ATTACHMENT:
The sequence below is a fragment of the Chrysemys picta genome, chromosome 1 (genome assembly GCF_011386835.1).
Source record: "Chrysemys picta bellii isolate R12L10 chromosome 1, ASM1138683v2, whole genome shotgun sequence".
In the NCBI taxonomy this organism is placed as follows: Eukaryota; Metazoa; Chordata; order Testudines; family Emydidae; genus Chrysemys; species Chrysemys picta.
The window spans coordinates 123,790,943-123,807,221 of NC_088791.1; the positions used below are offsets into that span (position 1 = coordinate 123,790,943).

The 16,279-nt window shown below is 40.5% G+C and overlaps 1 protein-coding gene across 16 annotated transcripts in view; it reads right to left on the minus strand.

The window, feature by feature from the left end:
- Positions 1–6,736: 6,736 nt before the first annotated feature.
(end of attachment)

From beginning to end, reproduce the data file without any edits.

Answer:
The sequence below is a fragment of the Chrysemys picta genome, chromosome 1 (genome assembly GCF_011386835.1).
Source record: "Chrysemys picta bellii isolate R12L10 chromosome 1, ASM1138683v2, whole genome shotgun sequence".
In the NCBI taxonomy this organism is placed as follows: Eukaryota; Metazoa; Chordata; order Testudines; family Emydidae; genus Chrysemys; species Chrysemys picta.
The window spans coordinates 123,790,943-123,807,221 of NC_088791.1; the positions used below are offsets into that span (position 1 = coordinate 123,790,943).

The 16,279-nt window shown below is 40.5% G+C and overlaps 1 protein-coding gene across 16 annotated transcripts in view; it reads right to left on the minus strand.

The window, feature by feature from the left end:
- Positions 1–6,736: 6,736 nt before the first annotated feature.